Above, a 2.4 arcmin wide closeup of IC 1524
Below, a 12 arcmin wide region centered on the galaxy
SDSS image of region near spiral galaxy IC 1524 and the spiral galaxy to its south that is often misidentified as IC 1524

IC 1525 (= PGC 73150)
Discovered (Aug 19, 1887) by
Lewis Swift
A 12th-magnitude spiral galaxy (type SBb) in Andromeda (RA 23 59 15.7, Dec +46 53 22)
Per Dreyer, IC 1525 (= Swift's list IX (#100), 1860 RA 23 52 54, NPD 43 54.2) is "extremely faint, pretty small". The position precesses to RA 00 00 01.2, Dec +46 52 34, over 45 seconds of time east of the galaxy; but the galaxy is so obviously the only possible candidate, and the error so characteristic for Swift's later discoveries (Dreyer noted the excellent quality of Swift's earlier observations, but lamented their later deterioration) that no one seems to doubt the identification. Based on a recessional velocity of 5020 km/sec, IC 1525 is about 235 million light years away. Given that and its apparent size of 1.9 by 1.4 arcmin, it is about 130 thousand light years across. IC 1525 is listed as a member of Local Galaxy Group 485, which also contains PGC 2 and 676. It is also listed as a member of WBL729, a group with an average recessional velocity of about 5020 km/sec which also includes PGC 18 and 73195; so all five galaxies may be physically related. PGC 2, 18 and 73195 and IC 1525 are less than 30 arcmin apart, and if at nearly the same distance from us, may be within a region less than two million light years across; but PGC 676 is quite a bit further away, being about 2 1/2 degrees east of the other group members.
DSS image of spiral galaxy IC 1525
Above, a 2.4 arcmin wide closeup of IC 1525
Below, a 12 arcmin wide region centered on the galaxy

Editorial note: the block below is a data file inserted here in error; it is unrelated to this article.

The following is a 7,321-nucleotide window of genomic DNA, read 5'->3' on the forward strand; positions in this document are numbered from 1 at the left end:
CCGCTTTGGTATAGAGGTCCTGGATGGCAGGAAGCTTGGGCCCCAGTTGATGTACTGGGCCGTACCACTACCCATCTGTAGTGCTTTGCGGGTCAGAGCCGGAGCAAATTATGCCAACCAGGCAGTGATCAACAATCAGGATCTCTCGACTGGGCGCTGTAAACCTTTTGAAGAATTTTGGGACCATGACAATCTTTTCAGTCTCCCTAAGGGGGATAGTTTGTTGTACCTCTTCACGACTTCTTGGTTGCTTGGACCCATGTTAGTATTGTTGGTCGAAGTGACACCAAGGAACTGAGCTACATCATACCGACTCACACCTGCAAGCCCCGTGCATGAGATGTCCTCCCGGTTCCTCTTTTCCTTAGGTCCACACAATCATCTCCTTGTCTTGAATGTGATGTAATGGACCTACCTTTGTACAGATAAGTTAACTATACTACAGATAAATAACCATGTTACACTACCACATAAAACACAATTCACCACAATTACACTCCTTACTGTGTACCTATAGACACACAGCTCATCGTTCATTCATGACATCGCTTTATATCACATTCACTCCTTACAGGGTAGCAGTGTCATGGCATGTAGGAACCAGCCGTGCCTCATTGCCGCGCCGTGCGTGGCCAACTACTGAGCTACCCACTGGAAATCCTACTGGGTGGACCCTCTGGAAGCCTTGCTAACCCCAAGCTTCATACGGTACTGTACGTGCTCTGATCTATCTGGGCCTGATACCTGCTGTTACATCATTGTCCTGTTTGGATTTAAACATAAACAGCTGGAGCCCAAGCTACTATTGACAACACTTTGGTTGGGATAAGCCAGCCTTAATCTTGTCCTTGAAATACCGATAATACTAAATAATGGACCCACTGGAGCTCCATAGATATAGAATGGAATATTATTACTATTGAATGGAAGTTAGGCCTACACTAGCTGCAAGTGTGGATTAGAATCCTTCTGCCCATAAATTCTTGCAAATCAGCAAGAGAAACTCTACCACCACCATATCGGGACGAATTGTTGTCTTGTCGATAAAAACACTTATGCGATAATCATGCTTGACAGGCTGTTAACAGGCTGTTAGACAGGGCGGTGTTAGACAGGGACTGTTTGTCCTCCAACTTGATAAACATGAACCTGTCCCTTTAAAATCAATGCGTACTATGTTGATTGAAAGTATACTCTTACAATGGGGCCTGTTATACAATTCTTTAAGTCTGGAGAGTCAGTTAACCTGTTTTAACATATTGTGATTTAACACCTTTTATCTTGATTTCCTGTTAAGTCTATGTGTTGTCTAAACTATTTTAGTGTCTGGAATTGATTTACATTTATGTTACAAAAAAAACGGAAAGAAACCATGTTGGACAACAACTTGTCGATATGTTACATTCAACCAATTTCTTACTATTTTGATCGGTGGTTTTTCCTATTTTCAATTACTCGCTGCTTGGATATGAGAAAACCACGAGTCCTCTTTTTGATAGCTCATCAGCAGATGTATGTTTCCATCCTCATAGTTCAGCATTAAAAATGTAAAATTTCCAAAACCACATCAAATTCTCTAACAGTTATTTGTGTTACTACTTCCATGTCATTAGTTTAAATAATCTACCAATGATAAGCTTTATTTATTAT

DSS image of region near spiral galaxy IC 1525
Below, a 30 arcmin wide view showing PGC 2, 18 and 73195, and IC 1525
DSS image of region between spiral galaxy IC 1525 and PGC 2
Note: The above image is centered at RA 00 00 00, Dec +47 05 00

IC 1526 (= PGC 117)
Discovered (Nov 28, 1893) by
Stephane Javelle (807)
A 14th-magnitude spiral galaxy (type Sc) in Pegasus (RA 00 01 31.5, Dec +11 20 48)
Apparent size 0.5 by 0.3 arcmin.

IC 1527 (= PGC 164)
Discovered (Aug 19, 1892) by
Stephane Javelle (504)
A 15th-magnitude spiral galaxy (type Sb) in Pisces (RA 00 02 21.5, Dec +04 05 25)
Apparent size 1.3 by 0.7 arcmin.

IC 1528 (= PGC 312)
Discovered (Sep 23, 1867) by
Aaron Skinner (88)
A 13th-magnitude spiral galaxy (type SB(r)b) in Cetus (RA 00 05 05.3, Dec -07 05 37)
Apparent size 2.4 by 1.1 arcmin.
SDSS image of spiral galaxy IC 1528
Above, a 2.4 arcmin wide closeup of IC 1528
Below, a 12 arcmin wide region centered on the galaxy
SDSS image of region near spiral galaxy IC 1528

IC 1529 (= PGC 364)
Discovered (Aug 31, 1892) by
Stephane Javelle (505)
A 14th-magnitude lenticular galaxy (type (R')SA(r)0^0 pec) in Cetus (RA 00 05 13.1, Dec -11 30 08)
Apparent size 1.2 by 1.1 arcmin.
DSS image of lenticular galaxy IC 1529
Above, a 2.4 arcmin wide closeup of IC 1529
Below, a 12 arcmin wide region centered on the galaxy
DSS image of region near lenticular galaxy IC 1529

END OF THE FIRST INDEX CATALOG
(Objects cataloged from 1888 to 1894)
START OF THE SECOND INDEX CATALOG
(Objects cataloged from 1895 to 1907)



IC 1530 (=
NGC 7831 = PGC 569 = PGC 86782)
Discovered (Sep 20, 1885) by Lewis Swift (and later listed as NGC 7831)